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I don’t sing.
Before I’d try karaoke I’d need to know that everyone else in the room was even more wasted than I was.
At funerals and weddings I fake it, silently mouthing the words to the hymns. (Also, I’m usually reading ahead to see if I agree with the lyrics.)
So the idea of movie musical sing-alongs was lost on me.
Or so I thought.
On Wednesday the people at Universal Studios, which is behind “Mamma Mia!: The Sing-Along Edition” opening today, invited fans of the movie and some media types to a preview screening.
It’s the same film that opened here six weeks ago, except now the lyrics are splashed across the screen in big colorful letters. The idea is that you can sing along with Meryl Streep and the other cast members.
The cynic in me wondered if this wasn’t just an effort to squeeze a few more bucks out of a film that already has sold $333 million in tickets.
But duty called. Nights like this are why I earn the big bucks.Anybody could be that guy Night is young and the music’s high With a bit of rock music, everything is fine You’re in the mood for a dance And when you get the chance ….
“Mamma Mia!” is a worldwide stage phenomenon that has been seen by more than 30 million people in 170 cities — and a lot of that was repeat business. The show’s fans are rabid.
It’s a ridiculous story — a bohemian named Donna runs a hotel on a Greek island with her daughter, Sophie. Now Sophie is getting married and, having sneaked a peek at Mom’s old diary, she realizes that one of three men may be her father.
So she surreptitiously sends out wedding invitations to the three unsuspecting middle-aged guys who haven’t seen Donna in 20 years.
But the story isn’t important. The music is.
“Mamma Mia!” incorporates a slew of songs by ABBA, the Swedish pop group that ruled the charts in the ’70s. Unless you listen to nothing but right-wing radio you already know tunes like “Dancing Queen,” “S.O.S.,” “Money, Money, Money” and “Take a Chance on Me.”
They’re as tuneful as they are lyrically suspect (this is what happens when you write lyrics in a second language), and once heard they burrow into your brain and won’t let go.
About 130 folks showed up at AMC’s Town Center for the sing-along’s KC debut. Universal encouraged us to pick up a plastic tiara and brightly colored chicken-feather boa from a cardboard box just inside the auditorium door. Reps told us that looking ridiculous might shrink our inhibitions.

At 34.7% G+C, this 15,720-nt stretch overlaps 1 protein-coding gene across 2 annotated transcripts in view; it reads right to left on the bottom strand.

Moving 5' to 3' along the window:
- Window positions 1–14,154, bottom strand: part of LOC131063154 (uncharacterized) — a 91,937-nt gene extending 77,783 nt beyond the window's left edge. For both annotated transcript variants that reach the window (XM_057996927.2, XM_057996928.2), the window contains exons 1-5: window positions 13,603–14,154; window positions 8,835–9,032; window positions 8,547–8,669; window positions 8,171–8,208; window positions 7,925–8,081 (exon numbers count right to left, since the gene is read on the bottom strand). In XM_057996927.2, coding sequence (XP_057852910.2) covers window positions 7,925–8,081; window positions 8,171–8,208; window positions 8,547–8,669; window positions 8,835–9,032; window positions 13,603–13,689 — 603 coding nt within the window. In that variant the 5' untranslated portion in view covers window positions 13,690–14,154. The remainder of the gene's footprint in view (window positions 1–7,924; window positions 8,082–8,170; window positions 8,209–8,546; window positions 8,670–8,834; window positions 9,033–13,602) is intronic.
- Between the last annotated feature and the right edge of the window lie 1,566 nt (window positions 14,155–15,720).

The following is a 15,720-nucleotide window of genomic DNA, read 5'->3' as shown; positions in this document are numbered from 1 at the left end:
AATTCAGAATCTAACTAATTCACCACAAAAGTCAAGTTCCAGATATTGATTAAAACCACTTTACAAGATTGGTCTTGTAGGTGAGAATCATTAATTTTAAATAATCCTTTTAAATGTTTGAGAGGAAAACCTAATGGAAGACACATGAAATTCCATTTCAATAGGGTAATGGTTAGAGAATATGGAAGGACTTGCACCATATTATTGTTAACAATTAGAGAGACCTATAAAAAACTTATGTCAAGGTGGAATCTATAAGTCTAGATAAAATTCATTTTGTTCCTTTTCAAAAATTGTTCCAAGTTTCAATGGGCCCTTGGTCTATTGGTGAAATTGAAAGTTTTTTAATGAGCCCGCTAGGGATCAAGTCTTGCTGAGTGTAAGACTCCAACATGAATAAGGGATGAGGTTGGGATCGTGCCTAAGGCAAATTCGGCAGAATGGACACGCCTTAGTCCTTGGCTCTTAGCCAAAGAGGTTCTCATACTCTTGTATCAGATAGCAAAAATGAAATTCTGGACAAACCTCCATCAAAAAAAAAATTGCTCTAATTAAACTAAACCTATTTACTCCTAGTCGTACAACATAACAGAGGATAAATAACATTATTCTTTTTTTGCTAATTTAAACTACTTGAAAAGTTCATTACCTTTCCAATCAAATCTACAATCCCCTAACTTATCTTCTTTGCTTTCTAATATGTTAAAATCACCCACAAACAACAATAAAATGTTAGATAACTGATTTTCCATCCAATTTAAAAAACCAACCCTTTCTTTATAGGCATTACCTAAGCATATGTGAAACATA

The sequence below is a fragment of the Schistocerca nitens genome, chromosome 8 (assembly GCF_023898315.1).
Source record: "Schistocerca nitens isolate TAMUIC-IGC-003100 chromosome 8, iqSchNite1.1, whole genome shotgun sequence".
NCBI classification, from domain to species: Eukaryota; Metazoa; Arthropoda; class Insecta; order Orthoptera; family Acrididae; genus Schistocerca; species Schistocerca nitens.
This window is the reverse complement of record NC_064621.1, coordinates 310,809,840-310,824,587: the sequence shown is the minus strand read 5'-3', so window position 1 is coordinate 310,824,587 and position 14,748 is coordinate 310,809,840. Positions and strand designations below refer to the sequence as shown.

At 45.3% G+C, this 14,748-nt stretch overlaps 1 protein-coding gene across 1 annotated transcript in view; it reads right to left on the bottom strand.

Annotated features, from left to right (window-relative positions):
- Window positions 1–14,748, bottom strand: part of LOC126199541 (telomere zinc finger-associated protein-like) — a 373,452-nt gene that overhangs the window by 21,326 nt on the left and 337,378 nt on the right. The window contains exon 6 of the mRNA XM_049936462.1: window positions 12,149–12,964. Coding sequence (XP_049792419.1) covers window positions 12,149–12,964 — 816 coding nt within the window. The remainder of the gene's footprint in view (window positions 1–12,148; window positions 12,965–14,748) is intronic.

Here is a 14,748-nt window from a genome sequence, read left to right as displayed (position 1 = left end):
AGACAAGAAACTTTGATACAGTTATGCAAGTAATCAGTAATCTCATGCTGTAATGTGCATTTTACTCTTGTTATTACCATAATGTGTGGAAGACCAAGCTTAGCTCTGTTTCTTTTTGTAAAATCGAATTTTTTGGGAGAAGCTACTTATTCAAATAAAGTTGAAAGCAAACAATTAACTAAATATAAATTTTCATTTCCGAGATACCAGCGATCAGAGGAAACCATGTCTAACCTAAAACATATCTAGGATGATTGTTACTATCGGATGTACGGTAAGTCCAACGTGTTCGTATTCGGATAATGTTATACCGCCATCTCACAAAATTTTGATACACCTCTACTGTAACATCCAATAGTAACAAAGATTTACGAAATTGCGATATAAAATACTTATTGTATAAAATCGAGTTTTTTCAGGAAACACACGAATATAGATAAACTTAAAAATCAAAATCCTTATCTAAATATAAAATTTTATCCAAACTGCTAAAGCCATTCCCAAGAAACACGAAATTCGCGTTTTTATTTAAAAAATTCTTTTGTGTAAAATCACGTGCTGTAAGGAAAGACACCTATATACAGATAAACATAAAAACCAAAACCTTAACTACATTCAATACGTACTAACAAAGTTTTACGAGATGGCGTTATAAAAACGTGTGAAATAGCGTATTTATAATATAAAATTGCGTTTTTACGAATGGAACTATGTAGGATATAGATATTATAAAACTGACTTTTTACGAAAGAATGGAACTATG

Just about everybody took advantage of these mood enhancers — couples (a distinct minority in this crowd), obvious gatherings of girlfriends (many on their second or third screening of the film) and especially a big contingent of men who took up most of two rows in the middle.
Turns out they were members of the Heartland Men’s Chorus, invited by the movie company to help the musically challenged get into the swing of things.
I asked Kelly Marzett, a 16-year veteran of the chorus (he sings tenor), if he were familiar with ABBA’s songs.
He looked at me as if I’d just fallen off a turnip truck.
!!!” he said.
Then Marzett proudly informed me that he’d seen the original London stage production of the play.
“Before it was cool to have seen it,” he said.
In fact, ABBA was one of the big musical influences of his youth.
“Music brings back memories,” Marzett said. “Good times. What you were doing when the songs came out. Old times and old friends.
“Besides, ‘Dancing Queen’ is a song that all gay men adore. That and ‘Does Your Mother Know.’
“Think about it.”
I would have, but the movie was starting.
“Feel free to sing along,” studio representative Debby Brookstein told us before the lights went down. “Dance in the aisles if you like. We want to encourage you to get into the movie.”
Easier said than done.
For the first few songs only the 30 members of the Heartland Men’s Chorus seemed to be singing along with the actors. The rest of us sat like stones, intimidated.
I sat in front of Marzett. Even if you can’t sing, being surrounded by people who can is a moving experience. I mean, these dudes were even singing harmony.
Thirty minutes into the movie, Streep, Christine Baranski, Julie Walters and a huge chorus of Greek peasant women began singing “Mamma Mia!” — and dancing all over their picturesque island.
At that point the audience began to rock. Folks sang, laughed, clapped along with the music. In front of me heads bobbed in four-four time.
And at the end of the number the theater erupted in applause. After that, ovations followed every musical number.
I once had a friend who maintained that people who applaud movies probably also talk to their radios. I thought of him for a moment, then forgot him. I was too busy clapping madly.
I’d caught the theater’s infectious buzz created by all those live voices, and I was grinning at the screen like the village idiot.
A few numbers later I realized that Pierce Brosnan’s rendition of “S.O.S.” — one of the movie’s weak points when I first saw it last month — sounds much better when he’s accompanied by 30 gay guys in the audience.
That’s when I started singing, too.
Not really loud. I didn’t want to ruin anybody’s fun.
Just enough to feel part of the party.You are the dancing queen, young and sweet, only seventeen Dancing queen, feel the beat from the tambourine You can dance, you can jive, having the time of your life See that girl, watch that scene, diggin’ the dancing queen.
•“Mamma Mia!: The Sing-Along Edition” opens today at AMC Town Center, Barrywoods and Independence theaters.
•To hear some of the sing-along and read our original ★★★ review, go toKansasCity.com/fyi
•Since the movie opened July 18, it has made $126 million in the U.S. ($333 million worldwide), ranking 12th (for now) in summertime box office. It cost only $52 million to make. More about box-office winners| E3